Display OmittedTXA497 is representative of a new class of guanidinomethyl biaryl compounds that exhibit potent bactericidal behavior against methicillin-resistant Staphylococcus aureus (MRSA). In this study, we compared the anti-staphylococcal, skin deposition, and skin permeation properties of TXA497 and the topical anti-MRSA antibiotic mupirocin. The results of minimum inhibitory concentration (MIC) assays revealed that TXA497 retains potent activity against MRSA that is highly resistant to mupirocin. Using Franz diffusion cells, compound deposition into human cadaver skin was evaluated, and the results showed the skin deposition of TXA497 to be significantly greater than that of mupirocin. Moreover, unlike mupirocin, TXA497 does not pass through the entire skin layer, suggesting a minimal potential for the systemic absorption of the compound upon topical administration. Additionally, antibacterial concentrations of TXA497 showed no significant toxicity to primary human keratinocytes. Given the rising levels of mupirocin resistance among MRSA populations, our results are significant in that they highlight TXA497 as a potentially useful alternative therapy for treating MRSA skin infections that are resistant to mupirocin.
Keywords: TXA497; Mupirocin; MRSA; MSSA; Topical anti-bacterial; Skin permeation;

Influence of dose and animal species on accelerated blood clearance of PEGylated liposomal doxorubicin by Takuya Suzuki; Masako Ichihara; Kenji Hyodo; Eiichi Yamamoto; Tatsuhiro Ishida; Hiroshi Kiwada; Hiroshi Kikuchi; Hiroshi Ishihara (205-212).
Display OmittedWe recently demonstrated that Doxil loses its long-circulating properties when injected repeatedly at doses below 2 mg/m2 in dogs. In studies using other animal species, PEGylated liposomal doxorubicin has been reported not to induce the accelerated blood clearance (ABC) phenomenon. We investigated the issue of whether Doxil can elicit the ABC phenomenon in several species. In minipigs, the ABC phenomenon was induced at 2 mg/m2. In other animal species, the ABC phenomenon was not observed at higher doses (>2 mg/m2), but was observed at much lower doses (0.2 mg/m2). The pharmacokinetic profile of a second dose of Doxil reflected the circulating anti-PEG IgM level induced by the first dose. The ABC phenomenon was not observed at the clinically recommended DXR dose (20 mg/m2) in any animal species. These results indicate that Doxil can cause the ABC phenomenon in all animals tested, the extent of induction was dependent on the first dose of Doxil, and a higher Doxil dose lessened the ABC phenomenon. The current study results suggest that a careful study design including selection of animal species is important for preclinical studies using PEGylated liposomal formulations even if they contain anticancer drugs that suppress the host immune response.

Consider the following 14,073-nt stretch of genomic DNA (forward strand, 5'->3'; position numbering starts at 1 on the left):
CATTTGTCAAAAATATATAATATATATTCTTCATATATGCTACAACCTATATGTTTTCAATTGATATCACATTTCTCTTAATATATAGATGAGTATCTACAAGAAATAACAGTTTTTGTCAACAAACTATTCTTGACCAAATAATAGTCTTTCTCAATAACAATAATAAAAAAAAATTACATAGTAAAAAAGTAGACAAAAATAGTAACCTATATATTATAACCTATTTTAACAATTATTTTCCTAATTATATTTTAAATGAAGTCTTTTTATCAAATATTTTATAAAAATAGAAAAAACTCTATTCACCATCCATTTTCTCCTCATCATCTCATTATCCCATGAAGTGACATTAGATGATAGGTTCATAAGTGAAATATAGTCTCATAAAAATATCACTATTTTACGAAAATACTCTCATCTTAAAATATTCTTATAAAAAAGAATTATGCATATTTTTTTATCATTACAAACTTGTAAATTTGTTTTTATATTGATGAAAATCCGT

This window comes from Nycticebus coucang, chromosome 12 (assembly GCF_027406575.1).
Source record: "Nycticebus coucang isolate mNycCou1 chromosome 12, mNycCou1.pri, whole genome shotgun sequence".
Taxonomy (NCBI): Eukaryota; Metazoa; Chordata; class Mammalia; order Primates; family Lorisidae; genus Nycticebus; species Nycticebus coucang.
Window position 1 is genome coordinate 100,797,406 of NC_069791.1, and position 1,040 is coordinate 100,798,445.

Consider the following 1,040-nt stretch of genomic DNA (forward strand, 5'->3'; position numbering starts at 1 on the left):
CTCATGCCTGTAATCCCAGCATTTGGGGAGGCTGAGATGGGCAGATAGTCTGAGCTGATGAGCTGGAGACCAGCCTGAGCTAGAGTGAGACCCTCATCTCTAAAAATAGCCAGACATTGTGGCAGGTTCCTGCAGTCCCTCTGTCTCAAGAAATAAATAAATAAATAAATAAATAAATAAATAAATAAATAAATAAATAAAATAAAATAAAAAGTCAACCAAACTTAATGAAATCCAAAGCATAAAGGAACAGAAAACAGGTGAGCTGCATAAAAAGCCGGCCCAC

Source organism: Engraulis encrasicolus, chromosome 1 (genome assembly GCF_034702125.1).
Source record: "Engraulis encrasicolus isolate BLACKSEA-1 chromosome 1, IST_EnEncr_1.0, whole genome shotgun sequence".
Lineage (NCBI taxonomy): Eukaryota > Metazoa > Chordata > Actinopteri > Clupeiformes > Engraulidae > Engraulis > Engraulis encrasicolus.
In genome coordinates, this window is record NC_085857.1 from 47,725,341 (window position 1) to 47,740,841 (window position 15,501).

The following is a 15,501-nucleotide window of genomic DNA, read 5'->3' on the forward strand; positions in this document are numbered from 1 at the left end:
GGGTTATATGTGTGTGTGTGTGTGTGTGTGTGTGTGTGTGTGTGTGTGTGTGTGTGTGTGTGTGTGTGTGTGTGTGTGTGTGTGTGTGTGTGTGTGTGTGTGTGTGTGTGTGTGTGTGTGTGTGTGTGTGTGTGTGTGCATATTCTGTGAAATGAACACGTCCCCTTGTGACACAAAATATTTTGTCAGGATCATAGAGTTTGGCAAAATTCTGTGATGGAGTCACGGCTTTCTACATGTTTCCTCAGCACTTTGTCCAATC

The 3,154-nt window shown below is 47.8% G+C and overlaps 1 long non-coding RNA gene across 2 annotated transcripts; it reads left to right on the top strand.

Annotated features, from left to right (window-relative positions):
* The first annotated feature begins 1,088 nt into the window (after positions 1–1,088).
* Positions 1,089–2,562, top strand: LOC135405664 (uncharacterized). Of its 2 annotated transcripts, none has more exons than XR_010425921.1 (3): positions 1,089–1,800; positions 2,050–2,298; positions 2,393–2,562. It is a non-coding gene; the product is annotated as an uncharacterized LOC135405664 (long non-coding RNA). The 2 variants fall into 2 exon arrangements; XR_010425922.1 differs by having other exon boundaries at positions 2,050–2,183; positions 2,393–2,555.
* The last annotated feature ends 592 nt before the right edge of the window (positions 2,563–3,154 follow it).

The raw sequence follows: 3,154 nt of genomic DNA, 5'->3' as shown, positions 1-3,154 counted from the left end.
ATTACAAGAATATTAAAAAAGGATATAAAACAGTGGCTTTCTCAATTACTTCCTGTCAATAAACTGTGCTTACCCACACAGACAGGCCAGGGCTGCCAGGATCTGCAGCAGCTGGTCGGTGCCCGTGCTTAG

Keywords: Polyethylene glycol; PEGylated liposomes; Accelerated blood clearance phenomenon; Doxorubicin; Doxil; Species difference;

Sustained release of antibiotic complexed by multivalent ion: In vitro and in vivo study for the treatment of peritonitis by Seung Yeon Na; Se Heang Oh; Tae Ho Kim; Jin A Yoon; In Soo Lee; Jin Ho Lee (213-222).
Display OmittedThe main aims of this study are (i) the development of an antibiotic complexed with multivalent ion, which can allow sustained release of the antibiotic without any additional matrix or difficult process and (ii) the feasibility study of the ion-complexed antibiotic as a therapeutic technique for peritonitis treatment. An ion-complexed antibiotic is prepared by simple mixing of two aqueous solutions containing an ionized (water-soluble) drug (tetracycline) and a multivalent counter ionic compound. The ion-complexed antibiotic shows a continuous release of the antibiotic up to 21 days, and thus prolonged anti-bacterial effect by gradual ionic exchange between the multivalent ions in the complex and same-charged monovalent ions in surrounding medium. From the in vivo animal study using a cecum perforated peritonitis mouse model, the ion-complexed antibiotic group shows sufficient anti-bacterial effect and thus effectively treat the peritonitis because of the extermination of the contaminated enteric bacteria in the peritoneum during wound healing of injury cecum (by the sustained release of antibiotic from the ion complex). These results suggest that the ion-complexed antibiotic system may be promising for the effective treatment of the peritonitis caused by frequent gastrointestinal defect in clinical fields.